Consumers’ interest in the Internet will express itself in a huge PC buying boom this year, with the PC home penetration rate passing 60% on about 14 million computers sold, according to a survey by Cahners In-Stat Group.
However, the survey found, many Internet users still have grave reservations concerning how Internet companies use their personal information.
In-Stat Internet strategies analyst Kate von Goeler said 43% of those buying PCs in 2000 will do so with the aid of an ISP rebate, pumping $2.2 billion into service providers for dial-up access.
The ISPs also will gain from the fact that almost all the new PC owners will get Internet access, von Goeler said. Despite the buzz this year surrounding Internet appliance devices, In-Stat expects these products to have only a slight impact on the number of people on the Internet, and it said sales of these items will not cannibalize PC revenue.
The major hurdle facing the Internet is to attract the remaining 40% of the population that sees no compelling need for a PC or Internet access. This lack of interest is primarily due to these people not being exposed to what computers and the Internet have to offer families and businesses, In-Stat said.
“This is a class issue and not one of money,” von Goeler said. “These people just have not been exposed to computers, so they have no interest.”
Another finding from the survey, conducted in February and including 1,500 U.S. consumers, is that men will no longer be the dominant users of the Internet. By the end of 2000 women will comprise 50% of all web traffic, the analyst said.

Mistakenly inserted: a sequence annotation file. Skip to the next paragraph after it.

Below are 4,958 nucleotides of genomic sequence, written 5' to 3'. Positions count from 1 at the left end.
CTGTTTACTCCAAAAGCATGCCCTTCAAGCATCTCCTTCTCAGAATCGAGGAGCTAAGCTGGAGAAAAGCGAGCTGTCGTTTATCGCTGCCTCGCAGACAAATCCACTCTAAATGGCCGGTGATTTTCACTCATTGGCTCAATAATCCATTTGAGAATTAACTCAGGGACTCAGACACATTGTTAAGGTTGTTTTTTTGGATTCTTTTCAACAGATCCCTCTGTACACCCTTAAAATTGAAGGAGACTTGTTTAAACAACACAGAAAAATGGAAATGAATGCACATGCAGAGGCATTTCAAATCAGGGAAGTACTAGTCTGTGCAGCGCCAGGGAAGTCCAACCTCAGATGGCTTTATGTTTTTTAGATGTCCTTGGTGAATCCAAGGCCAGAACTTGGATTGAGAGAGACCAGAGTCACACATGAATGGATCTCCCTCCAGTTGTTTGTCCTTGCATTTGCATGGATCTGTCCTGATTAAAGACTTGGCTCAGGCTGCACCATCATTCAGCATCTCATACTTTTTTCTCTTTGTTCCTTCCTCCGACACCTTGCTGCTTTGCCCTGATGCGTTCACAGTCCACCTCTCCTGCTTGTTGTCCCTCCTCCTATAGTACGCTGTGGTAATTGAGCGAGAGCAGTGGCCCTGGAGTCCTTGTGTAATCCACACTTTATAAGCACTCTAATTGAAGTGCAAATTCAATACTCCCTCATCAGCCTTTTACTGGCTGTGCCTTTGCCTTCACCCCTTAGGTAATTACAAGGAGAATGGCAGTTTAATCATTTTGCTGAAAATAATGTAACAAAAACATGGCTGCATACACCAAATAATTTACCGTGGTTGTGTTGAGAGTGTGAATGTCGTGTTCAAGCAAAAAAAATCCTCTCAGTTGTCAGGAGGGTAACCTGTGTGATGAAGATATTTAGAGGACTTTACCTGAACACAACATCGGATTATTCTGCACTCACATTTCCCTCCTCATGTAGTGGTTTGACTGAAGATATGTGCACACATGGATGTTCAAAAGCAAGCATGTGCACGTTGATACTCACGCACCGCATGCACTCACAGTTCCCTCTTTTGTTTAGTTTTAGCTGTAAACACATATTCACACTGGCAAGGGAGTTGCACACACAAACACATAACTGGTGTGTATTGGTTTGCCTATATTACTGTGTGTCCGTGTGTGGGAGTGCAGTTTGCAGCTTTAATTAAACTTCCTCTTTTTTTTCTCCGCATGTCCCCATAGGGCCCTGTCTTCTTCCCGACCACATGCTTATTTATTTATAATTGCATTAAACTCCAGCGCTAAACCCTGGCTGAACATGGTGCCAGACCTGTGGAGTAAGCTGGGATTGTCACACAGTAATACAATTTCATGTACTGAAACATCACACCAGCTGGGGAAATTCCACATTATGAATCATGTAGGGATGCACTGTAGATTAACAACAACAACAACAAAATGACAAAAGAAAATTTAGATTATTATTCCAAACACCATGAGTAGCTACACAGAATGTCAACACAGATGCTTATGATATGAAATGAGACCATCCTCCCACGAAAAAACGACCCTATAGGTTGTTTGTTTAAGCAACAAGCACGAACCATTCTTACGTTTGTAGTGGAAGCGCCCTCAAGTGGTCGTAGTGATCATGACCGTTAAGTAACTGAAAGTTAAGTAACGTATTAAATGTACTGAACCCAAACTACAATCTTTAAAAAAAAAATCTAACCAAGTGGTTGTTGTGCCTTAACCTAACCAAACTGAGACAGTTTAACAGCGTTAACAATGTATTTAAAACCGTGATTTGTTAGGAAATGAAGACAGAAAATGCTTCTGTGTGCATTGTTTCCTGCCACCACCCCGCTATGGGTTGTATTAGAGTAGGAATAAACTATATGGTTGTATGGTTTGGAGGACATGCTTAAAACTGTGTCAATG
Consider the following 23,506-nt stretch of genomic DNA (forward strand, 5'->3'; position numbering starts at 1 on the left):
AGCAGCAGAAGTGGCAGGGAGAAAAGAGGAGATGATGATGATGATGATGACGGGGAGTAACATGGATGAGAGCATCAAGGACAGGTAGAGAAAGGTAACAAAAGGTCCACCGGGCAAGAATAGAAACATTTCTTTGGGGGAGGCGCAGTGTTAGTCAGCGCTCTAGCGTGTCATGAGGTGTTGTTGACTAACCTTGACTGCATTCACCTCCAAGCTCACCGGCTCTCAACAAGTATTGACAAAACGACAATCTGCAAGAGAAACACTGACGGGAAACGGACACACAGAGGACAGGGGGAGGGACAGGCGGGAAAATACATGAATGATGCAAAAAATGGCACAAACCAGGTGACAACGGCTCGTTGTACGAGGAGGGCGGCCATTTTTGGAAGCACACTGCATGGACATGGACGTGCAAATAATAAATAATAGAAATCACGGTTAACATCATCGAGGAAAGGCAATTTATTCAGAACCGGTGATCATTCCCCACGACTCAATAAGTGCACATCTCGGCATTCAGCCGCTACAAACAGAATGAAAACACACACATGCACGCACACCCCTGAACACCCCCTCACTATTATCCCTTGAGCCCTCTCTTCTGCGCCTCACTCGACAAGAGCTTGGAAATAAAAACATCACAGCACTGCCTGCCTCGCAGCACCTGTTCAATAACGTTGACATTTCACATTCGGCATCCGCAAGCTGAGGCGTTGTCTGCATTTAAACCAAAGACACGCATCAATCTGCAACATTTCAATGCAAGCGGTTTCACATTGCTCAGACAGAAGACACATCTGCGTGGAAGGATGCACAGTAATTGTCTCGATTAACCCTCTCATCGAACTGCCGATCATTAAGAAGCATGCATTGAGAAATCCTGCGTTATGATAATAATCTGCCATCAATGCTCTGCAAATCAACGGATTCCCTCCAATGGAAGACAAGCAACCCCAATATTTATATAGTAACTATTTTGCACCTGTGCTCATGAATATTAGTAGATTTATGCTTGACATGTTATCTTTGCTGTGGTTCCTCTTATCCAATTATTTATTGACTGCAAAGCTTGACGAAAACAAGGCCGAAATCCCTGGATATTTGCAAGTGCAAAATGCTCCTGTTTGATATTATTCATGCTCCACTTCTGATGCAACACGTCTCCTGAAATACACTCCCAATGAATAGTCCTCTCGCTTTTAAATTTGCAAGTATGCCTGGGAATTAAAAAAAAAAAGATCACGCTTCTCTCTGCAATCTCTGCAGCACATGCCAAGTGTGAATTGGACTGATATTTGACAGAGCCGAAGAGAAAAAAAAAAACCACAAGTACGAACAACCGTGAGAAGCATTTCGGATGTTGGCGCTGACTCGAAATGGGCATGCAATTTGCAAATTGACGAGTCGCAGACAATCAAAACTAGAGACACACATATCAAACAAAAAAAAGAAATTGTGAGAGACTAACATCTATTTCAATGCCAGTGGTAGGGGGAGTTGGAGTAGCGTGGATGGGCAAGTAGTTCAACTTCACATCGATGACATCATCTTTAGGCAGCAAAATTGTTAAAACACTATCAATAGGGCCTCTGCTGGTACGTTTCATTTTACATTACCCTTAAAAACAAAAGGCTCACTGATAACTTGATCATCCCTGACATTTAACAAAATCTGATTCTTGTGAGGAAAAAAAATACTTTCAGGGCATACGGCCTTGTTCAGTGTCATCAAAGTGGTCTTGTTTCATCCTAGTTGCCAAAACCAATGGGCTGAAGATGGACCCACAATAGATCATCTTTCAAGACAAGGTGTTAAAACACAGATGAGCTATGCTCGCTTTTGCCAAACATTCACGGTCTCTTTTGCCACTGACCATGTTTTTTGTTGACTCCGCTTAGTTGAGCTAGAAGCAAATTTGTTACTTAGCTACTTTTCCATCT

Also, the educational level of those online is much higher than the general population, with 72% of respondents with a graduate degree having Internet access, compared to just 26% of those with a high school education.
Age, too, has an impact on how people use the Internet. A recent American Association Of Retired Persons (AARP) poll found that 81% of respondents 45 and older have Internet access, but most are still reluctant to purchase anything online.
Almost three-quarters reported using the web to find out about products and services, but only 39% make their final purchase online. The remainder prefer going to the store or using the phone for the actual purchase.
The most popular online activity for this demographic was e-mail, with 90% indicating they use this service. About 25% invest, and about 20% do their banking online.
Privacy was the biggest issue among those the AARP surveyed, and another survey found the concern is not limited to respondents 45 years and older.
An online study conducted by Active Research, Burlingame, Calif., found that most online consumers are not entirely at ease giving retailers, portals and search engines their personal information.
Active Research president Tom Dubois said 52% do not trust a retailer to protect their information. This figure increased to 65% for online publishers and was 69% for portals and search engines.
Despite this level of distrust, online consumers are not interested in having government watchdog groups police the Internet. The majority would rather see the sites themselves be in charge.
The study did find cases where people were willing to share their data. Just more than 90% would give information or their opinion if they could do so anonymously and if the data were used to influence how a market, retailer or vendor operated. However, 57% will not divulge anything if they cannot remain nameless.
Active Research polled 922 online users in March.